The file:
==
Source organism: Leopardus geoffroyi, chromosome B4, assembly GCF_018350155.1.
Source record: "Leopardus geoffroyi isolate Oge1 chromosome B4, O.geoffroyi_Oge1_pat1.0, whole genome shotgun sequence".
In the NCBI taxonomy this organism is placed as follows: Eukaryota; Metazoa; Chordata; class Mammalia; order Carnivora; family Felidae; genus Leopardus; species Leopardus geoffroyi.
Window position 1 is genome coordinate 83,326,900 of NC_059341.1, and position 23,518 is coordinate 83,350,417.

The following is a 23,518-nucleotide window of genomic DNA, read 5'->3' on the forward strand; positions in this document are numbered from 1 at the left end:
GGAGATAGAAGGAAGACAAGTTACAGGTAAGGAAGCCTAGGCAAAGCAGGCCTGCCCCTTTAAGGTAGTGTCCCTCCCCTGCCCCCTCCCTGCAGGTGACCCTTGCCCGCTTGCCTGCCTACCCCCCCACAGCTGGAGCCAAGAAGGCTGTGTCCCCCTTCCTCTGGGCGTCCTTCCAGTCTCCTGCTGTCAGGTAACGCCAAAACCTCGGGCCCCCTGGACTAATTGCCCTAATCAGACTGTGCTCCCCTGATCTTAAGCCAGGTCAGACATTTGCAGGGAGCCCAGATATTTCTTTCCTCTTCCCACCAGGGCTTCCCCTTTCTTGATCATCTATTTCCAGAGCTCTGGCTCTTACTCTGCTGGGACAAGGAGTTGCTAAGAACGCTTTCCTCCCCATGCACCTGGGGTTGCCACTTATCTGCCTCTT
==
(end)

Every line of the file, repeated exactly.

Source organism: Leopardus geoffroyi, chromosome B4, assembly GCF_018350155.1.
Source record: "Leopardus geoffroyi isolate Oge1 chromosome B4, O.geoffroyi_Oge1_pat1.0, whole genome shotgun sequence".
In the NCBI taxonomy this organism is placed as follows: Eukaryota; Metazoa; Chordata; class Mammalia; order Carnivora; family Felidae; genus Leopardus; species Leopardus geoffroyi.
Window position 1 is genome coordinate 83,326,900 of NC_059341.1, and position 23,518 is coordinate 83,350,417.

The following is a 23,518-nucleotide window of genomic DNA, read 5'->3' on the forward strand; positions in this document are numbered from 1 at the left end:
GGAGATAGAAGGAAGACAAGTTACAGGTAAGGAAGCCTAGGCAAAGCAGGCCTGCCCCTTTAAGGTAGTGTCCCTCCCCTGCCCCCTCCCTGCAGGTGACCCTTGCCCGCTTGCCTGCCTACCCCCCCACAGCTGGAGCCAAGAAGGCTGTGTCCCCCTTCCTCTGGGCGTCCTTCCAGTCTCCTGCTGTCAGGTAACGCCAAAACCTCGGGCCCCCTGGACTAATTGCCCTAATCAGACTGTGCTCCCCTGATCTTAAGCCAGGTCAGACATTTGCAGGGAGCCCAGATATTTCTTTCCTCTTCCCACCAGGGCTTCCCCTTTCTTGATCATCTATTTCCAGAGCTCTGGCTCTTACTCTGCTGGGACAAGGAGTTGCTAAGAACGCTTTCCTCCCCATGCACCTGGGGTTGCCACTTATCTGCCTCTT